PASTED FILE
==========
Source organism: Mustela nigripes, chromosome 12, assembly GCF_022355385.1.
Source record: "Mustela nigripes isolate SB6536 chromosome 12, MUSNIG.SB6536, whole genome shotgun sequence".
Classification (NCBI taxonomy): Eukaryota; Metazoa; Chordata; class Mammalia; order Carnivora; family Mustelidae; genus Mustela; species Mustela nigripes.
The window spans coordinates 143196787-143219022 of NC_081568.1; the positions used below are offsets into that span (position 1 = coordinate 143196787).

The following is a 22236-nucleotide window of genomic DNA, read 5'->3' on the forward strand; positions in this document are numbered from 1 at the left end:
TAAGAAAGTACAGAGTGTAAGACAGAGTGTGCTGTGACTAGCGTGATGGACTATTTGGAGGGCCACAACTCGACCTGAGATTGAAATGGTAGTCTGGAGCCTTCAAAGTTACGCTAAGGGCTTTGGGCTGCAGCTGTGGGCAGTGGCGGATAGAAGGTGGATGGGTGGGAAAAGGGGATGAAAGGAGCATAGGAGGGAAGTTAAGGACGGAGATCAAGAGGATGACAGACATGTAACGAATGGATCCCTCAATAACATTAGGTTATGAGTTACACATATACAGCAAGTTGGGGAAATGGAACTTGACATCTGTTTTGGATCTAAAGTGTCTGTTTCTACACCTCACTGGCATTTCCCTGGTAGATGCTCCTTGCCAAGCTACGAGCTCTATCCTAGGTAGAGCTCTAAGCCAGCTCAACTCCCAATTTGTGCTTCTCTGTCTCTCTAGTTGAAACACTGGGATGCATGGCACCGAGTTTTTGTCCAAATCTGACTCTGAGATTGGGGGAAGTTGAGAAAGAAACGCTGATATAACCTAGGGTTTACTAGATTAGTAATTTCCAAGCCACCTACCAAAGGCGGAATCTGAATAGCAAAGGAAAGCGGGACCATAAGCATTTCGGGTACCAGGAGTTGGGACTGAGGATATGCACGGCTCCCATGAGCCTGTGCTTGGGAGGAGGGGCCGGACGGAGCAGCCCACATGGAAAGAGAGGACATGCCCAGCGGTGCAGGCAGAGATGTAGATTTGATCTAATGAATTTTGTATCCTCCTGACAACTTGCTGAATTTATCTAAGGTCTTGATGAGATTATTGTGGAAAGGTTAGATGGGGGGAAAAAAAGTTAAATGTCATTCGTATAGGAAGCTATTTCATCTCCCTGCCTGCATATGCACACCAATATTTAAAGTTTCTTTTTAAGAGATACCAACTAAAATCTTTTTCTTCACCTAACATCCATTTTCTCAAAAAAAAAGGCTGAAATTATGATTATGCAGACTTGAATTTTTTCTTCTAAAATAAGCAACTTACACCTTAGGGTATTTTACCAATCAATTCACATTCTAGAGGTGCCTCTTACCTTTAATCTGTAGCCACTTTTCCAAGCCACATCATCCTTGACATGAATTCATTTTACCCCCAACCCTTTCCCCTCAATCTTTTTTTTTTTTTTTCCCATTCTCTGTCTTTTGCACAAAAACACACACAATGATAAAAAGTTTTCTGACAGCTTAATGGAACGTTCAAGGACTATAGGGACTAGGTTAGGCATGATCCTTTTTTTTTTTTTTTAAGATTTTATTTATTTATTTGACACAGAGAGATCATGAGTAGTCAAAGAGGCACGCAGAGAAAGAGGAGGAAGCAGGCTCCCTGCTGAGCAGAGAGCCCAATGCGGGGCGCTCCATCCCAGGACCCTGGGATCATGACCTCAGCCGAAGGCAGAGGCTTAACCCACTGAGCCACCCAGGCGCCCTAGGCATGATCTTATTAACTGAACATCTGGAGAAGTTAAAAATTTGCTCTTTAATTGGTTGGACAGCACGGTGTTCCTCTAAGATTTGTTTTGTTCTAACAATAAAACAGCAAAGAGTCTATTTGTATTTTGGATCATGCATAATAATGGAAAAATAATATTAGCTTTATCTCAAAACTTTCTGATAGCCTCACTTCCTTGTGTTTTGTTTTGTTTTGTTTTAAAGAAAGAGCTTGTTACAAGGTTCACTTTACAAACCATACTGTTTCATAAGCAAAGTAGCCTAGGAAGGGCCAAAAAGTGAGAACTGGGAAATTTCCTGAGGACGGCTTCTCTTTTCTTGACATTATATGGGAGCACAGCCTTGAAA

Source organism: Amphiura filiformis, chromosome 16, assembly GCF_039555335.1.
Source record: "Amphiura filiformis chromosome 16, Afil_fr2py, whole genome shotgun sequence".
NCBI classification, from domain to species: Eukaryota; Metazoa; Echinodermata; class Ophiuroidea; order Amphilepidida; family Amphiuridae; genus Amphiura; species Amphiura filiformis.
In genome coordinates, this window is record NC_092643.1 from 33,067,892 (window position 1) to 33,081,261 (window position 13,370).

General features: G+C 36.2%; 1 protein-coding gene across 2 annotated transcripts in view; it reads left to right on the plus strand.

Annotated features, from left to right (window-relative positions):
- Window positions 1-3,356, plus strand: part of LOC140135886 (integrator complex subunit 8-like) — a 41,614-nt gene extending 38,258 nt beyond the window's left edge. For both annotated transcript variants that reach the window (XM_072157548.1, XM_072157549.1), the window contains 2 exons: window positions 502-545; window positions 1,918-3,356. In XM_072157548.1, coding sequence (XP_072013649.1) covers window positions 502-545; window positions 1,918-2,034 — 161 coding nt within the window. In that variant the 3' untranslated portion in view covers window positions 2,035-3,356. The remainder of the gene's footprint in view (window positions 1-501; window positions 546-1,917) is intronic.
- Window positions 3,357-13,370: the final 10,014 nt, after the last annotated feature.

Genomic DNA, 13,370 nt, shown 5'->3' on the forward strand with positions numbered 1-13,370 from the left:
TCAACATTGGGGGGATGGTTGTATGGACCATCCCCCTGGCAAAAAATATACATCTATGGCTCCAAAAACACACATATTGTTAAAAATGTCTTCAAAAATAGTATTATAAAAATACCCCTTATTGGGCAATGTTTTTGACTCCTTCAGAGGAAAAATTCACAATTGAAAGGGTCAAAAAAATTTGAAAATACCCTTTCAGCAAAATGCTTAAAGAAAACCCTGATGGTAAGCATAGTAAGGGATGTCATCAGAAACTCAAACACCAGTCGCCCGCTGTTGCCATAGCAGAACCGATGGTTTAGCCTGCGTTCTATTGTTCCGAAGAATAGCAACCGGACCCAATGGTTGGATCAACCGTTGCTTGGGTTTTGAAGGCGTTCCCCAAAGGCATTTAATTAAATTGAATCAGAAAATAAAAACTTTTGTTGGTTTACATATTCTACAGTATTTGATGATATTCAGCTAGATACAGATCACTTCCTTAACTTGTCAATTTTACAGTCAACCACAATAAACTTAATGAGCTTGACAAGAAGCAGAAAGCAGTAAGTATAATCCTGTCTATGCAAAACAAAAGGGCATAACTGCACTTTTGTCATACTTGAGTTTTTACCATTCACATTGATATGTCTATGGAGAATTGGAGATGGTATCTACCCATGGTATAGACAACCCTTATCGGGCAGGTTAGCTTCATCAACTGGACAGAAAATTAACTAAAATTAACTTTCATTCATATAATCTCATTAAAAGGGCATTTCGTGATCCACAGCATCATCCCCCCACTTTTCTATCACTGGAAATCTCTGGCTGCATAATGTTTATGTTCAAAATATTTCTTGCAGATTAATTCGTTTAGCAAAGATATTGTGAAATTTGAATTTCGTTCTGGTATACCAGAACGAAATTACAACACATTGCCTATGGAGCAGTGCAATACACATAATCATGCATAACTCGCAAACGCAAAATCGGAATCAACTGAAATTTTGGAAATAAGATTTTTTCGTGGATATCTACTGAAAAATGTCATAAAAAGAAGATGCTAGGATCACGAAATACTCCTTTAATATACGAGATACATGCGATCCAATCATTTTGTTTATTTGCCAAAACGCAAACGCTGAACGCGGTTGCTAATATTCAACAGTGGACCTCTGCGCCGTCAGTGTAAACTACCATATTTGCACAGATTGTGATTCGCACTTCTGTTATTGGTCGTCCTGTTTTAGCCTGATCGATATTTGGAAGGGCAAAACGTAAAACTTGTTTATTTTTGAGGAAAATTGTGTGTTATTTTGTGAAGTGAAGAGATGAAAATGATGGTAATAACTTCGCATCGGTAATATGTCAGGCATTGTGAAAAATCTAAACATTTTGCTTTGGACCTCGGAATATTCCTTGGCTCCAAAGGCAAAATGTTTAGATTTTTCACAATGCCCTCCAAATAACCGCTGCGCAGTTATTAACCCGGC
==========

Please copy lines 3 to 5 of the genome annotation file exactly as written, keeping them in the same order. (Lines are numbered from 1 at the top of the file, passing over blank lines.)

Classification (NCBI taxonomy): Eukaryota; Metazoa; Chordata; class Mammalia; order Carnivora; family Mustelidae; genus Mustela; species Mustela nigripes.
The window spans coordinates 143196787-143219022 of NC_081568.1; the positions used below are offsets into that span (position 1 = coordinate 143196787).

The following is a 22236-nucleotide window of genomic DNA, read 5'->3' on the forward strand; positions in this document are numbered from 1 at the left end: